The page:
The History of Prairie Theatre: The Development of Theatre in Alberta, Manitoba and Saskatchewan 1833-1982


291 pages
Contains Illustrations, Maps, Bibliography, Index
ISBN 0-88924-121-X





Reviewed by Terrence Paris

Terrence Paris is Public Services Librarian at Mount St. Vincent
University in Halifax.


Ross Stuart, chairman of the theatre department at York University and former editor of Canadian Theatre Review, should persuade all his readers that the history of theatre in Canada is not merely the history of the Stratford and Shaw Festivals. Community theatre in the prairie provinces has involved more people and presented more plays than any place in Canada. Academic credit for practical theatre studies, advanced degrees in theatre, and summer theatre schools have ensured knowledgeable and enthusiastic participation. This spirit has persisted from the early days of the touring companies. The British actor Sir John Martin-Harvey, who began touring the West in 1914, remarked that “in Chicago, with its million inhabitants, a week of Oedipus produced $6,090 — a similar week in little Winnipeg produced $11,500.” Edmonton, during the same period, had more stock companies than any American city of comparable size. Even in the lean years from the thirties to the sixties, theatre was kept alive by amateur companies and by drama educators. Regina’s “Mrs. Drama,” Mary Ellen Burgess, directed, taught, broadcast, organized, administered, and adjudicated; her devotion to stagecraft sent her as far afield as Nova Scotia.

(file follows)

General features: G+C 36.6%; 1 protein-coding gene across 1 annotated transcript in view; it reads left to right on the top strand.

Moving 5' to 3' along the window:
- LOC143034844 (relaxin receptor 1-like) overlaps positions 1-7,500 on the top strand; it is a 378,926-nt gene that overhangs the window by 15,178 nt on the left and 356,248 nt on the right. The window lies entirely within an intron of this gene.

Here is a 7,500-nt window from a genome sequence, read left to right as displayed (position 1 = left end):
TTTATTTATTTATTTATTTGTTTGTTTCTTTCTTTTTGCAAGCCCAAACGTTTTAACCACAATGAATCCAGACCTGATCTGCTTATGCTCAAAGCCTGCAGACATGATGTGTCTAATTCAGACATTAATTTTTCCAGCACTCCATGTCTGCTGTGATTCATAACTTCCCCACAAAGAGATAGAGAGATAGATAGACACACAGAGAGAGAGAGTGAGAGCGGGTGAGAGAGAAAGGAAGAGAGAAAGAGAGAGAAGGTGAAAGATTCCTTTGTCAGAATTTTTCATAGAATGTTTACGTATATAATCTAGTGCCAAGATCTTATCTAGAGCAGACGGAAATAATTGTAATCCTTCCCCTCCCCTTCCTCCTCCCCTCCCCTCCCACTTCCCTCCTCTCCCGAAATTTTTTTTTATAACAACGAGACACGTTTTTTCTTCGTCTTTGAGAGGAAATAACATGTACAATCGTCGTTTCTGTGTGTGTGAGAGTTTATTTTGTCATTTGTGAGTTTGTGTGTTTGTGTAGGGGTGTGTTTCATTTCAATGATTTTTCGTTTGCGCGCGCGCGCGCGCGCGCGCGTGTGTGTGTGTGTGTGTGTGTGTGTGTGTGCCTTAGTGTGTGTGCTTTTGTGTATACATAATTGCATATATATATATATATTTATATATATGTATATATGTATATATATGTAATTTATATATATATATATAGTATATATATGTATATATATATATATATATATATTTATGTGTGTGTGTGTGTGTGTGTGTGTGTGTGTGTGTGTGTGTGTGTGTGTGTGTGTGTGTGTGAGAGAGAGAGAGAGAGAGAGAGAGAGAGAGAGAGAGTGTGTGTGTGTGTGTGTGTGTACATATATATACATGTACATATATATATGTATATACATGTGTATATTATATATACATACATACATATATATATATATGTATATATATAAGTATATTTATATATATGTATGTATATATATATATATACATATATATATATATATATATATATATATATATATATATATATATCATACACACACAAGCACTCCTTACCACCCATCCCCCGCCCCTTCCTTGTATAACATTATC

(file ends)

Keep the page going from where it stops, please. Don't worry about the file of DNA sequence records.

Related to chronic worries about imminent financial crisis were the inconstant fortunes of regional playwrights. As early as 1880 local writers like Frank Clarke were creating plays about community life — The Big Boom satirized the collapse of real estate speculation in Winnipeg. Regional themes soon gave way to pirated Broadway hits and to the basic repertoire imported from Britain and the United States. Folk playwrights like Gwen Pharis Ringwood found support from amateur groups; her plays anticipated the popular collective creations of the Twenty-fifth Street Theatre which, by the 1970s, could attract healthy box office receipts.

Stuart’s inventory of companies, productions, and actors seems exhaustive. He presents the facts and avoids opinions and theories. There are a few anecdotes about personalities and controversies, but not enough to enliven the sober narrative. There are no illustrations. Footnotes are not provided to link quotations in the text to the sources listed in the extensive bibliography. All the plays referred to in the text are listed in a separate index.


Stuart, E. Ross, “The History of Prairie Theatre: The Development of Theatre in Alberta, Manitoba and Saskatchewan 1833-1982,” Canadian Book Review Annual Online, accessed June 21, 2024,